The results associated with the 8-alkane mixture model system suggest the formation of an arrested (gel) state upon a decrease in the temperature. The coexistence in a mixture of very asymmetric compounds is a recipe for these gels to form rapidly and there is evidence that this gelation process is the precursor stage of the crystallisation process. Morozov et al.65 observed the formation of gel when the temperature of crude oils is reduced below the WAT, and showed that the deposition of wax can be accelerated with significant temperature decrease. Similar findings were reported by Dimitriou et al.66 describing a change in the yield stress and viscosity during the transition towards gel formation. It is based, on this evidence, that we suggest that the arrested states have some gel-like character. In this context, the term gel is used rather indistinctively from the term “metastable sub-cooled liquid”, as there is no measurable quantity (other than diffusion) to differentiate between them.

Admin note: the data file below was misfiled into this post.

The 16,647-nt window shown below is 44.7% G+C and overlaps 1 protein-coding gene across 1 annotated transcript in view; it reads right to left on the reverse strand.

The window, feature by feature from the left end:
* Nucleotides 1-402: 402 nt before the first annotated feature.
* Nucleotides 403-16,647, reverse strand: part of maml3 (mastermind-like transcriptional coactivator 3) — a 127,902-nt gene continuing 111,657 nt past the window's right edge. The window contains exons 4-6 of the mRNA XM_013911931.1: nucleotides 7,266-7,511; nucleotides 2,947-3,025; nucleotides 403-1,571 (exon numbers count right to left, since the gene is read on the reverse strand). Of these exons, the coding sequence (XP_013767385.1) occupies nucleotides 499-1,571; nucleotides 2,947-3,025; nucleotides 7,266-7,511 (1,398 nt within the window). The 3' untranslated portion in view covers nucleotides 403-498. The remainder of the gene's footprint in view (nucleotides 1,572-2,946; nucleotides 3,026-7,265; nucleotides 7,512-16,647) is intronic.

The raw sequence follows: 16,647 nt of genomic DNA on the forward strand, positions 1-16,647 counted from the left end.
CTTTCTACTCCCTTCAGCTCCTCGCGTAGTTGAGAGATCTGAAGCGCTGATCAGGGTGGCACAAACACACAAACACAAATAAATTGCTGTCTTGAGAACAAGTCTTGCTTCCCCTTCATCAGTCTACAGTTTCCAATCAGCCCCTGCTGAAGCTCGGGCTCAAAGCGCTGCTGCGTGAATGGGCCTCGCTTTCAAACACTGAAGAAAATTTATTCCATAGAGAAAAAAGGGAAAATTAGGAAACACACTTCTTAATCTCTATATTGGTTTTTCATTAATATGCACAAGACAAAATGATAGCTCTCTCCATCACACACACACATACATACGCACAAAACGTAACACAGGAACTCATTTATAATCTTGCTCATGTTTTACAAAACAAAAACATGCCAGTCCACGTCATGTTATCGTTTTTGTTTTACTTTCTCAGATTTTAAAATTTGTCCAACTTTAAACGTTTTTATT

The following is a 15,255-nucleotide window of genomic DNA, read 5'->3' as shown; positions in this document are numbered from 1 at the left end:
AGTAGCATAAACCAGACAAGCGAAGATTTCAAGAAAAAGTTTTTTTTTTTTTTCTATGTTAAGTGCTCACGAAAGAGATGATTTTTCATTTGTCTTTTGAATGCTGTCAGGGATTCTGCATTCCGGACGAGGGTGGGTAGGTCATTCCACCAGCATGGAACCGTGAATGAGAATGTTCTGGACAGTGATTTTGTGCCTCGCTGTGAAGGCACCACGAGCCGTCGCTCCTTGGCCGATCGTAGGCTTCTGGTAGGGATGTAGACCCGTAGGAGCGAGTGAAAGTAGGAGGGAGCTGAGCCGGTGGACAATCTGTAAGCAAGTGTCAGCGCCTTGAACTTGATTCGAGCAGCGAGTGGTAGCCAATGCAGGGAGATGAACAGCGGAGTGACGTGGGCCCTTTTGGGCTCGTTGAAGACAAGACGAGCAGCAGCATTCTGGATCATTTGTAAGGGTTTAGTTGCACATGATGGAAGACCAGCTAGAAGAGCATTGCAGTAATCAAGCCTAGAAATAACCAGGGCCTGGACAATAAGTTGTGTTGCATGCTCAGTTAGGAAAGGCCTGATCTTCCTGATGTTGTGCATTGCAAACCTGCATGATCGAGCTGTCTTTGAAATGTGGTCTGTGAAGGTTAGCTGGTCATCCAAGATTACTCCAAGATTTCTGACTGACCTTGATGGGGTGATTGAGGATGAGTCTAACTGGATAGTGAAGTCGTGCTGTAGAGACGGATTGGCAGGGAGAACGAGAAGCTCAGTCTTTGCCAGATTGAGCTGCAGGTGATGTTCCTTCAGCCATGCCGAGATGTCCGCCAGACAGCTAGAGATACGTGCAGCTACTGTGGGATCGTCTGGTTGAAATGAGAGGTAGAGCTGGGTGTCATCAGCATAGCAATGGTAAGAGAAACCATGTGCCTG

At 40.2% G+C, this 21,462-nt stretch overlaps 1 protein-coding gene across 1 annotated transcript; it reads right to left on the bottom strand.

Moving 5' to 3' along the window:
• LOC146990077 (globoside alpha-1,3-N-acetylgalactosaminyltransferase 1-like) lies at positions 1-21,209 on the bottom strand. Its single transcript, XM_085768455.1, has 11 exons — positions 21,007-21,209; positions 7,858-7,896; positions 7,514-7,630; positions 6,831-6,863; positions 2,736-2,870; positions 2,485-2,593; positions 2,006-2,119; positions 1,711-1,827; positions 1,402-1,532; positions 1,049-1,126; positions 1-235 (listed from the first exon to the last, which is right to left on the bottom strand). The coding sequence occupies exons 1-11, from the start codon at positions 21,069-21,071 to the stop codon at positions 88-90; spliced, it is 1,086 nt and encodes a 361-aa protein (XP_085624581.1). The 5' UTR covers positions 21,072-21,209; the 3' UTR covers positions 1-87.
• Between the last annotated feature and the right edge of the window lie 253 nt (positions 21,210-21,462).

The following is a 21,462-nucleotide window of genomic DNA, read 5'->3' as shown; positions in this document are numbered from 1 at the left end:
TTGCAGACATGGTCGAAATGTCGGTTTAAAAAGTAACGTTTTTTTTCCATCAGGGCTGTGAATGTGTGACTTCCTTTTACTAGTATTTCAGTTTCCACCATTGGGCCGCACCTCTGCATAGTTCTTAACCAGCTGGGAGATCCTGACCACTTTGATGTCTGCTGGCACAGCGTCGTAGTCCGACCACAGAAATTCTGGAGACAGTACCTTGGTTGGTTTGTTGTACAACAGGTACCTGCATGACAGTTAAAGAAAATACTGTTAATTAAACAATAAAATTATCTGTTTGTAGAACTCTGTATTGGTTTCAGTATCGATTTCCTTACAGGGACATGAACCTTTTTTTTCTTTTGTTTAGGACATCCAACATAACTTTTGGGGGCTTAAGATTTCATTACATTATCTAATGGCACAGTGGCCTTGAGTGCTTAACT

From a field operations point of view, the molecular picture suggests that the coupling of wax inhibitors to the more mobile (e.g. aromatics) elements of the crude mixture would serve as an avenue to arrest the incipient formation of solids. Although this concept has been applied empirically, it contrasts with the perceived assumption that wax inhibitors should be composed of heavily branched alkanes which disrupt the formation of ordered wax crystals67. Furthermore, as NMR is rapidly becoming a miniaturized and common tool in industry68, it could be employed as a non-invasive probe for the in-situ determination of either WAT or the onset of freezing.